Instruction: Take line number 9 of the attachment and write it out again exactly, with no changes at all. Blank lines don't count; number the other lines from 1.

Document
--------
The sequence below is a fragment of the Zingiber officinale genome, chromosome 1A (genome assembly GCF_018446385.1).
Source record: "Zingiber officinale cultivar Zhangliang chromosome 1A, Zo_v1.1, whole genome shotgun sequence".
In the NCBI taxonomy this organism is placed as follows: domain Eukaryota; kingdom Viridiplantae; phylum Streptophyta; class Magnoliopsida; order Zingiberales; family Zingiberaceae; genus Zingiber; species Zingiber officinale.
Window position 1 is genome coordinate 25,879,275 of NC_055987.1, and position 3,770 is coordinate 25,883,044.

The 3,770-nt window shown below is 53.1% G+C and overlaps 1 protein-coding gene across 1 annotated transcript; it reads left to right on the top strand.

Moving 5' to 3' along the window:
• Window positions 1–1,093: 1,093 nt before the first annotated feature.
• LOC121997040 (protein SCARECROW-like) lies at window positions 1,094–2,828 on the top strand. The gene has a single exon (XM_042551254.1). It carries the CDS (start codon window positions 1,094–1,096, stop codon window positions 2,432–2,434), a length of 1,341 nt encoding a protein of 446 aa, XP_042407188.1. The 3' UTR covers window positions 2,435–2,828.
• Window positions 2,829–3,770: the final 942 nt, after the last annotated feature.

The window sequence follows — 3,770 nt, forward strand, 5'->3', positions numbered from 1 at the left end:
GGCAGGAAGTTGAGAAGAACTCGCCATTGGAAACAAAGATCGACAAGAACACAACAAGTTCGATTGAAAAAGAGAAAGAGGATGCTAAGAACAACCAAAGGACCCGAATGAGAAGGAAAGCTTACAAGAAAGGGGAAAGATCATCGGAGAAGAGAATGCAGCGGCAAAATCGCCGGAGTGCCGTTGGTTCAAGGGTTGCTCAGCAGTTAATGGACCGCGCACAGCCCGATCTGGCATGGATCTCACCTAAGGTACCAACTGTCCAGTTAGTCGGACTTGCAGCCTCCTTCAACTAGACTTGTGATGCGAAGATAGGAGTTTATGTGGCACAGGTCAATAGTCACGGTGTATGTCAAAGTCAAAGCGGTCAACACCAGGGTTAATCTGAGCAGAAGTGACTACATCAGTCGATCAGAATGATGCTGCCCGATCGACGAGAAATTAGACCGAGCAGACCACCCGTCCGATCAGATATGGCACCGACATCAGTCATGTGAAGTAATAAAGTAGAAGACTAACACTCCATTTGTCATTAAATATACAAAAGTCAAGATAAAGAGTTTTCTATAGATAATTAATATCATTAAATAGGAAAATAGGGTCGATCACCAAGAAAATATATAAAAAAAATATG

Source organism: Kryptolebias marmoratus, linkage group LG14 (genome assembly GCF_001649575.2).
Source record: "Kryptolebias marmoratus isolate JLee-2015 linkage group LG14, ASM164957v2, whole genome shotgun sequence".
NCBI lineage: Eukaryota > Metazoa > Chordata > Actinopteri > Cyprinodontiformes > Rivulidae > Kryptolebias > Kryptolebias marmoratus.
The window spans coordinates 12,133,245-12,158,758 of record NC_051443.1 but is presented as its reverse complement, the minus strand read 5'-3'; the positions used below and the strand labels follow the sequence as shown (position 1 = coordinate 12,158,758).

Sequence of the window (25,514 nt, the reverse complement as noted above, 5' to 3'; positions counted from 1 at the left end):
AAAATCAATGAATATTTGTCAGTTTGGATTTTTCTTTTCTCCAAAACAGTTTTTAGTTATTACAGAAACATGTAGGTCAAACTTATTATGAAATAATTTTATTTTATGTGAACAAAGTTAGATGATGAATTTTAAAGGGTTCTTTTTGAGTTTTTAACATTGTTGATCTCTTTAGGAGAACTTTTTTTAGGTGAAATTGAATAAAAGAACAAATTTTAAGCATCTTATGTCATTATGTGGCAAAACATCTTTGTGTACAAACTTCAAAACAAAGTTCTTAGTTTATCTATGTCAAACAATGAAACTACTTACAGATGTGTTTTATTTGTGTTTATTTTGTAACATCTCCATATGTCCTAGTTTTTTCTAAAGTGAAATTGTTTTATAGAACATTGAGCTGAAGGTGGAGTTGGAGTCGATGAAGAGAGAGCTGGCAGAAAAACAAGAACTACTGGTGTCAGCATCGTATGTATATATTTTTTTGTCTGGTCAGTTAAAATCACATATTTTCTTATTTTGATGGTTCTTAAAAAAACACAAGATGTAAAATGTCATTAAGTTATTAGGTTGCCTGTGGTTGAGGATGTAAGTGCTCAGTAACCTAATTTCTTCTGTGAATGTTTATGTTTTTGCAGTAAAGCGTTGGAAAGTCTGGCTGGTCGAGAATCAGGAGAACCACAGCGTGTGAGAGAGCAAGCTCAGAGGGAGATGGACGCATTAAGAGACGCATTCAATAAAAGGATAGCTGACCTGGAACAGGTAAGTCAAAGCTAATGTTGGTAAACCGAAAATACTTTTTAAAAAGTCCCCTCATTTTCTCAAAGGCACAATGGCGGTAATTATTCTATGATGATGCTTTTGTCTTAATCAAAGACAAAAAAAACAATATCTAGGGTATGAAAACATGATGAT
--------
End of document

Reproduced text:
• Window positions 2,829–3,770: the final 942 nt, after the last annotated feature.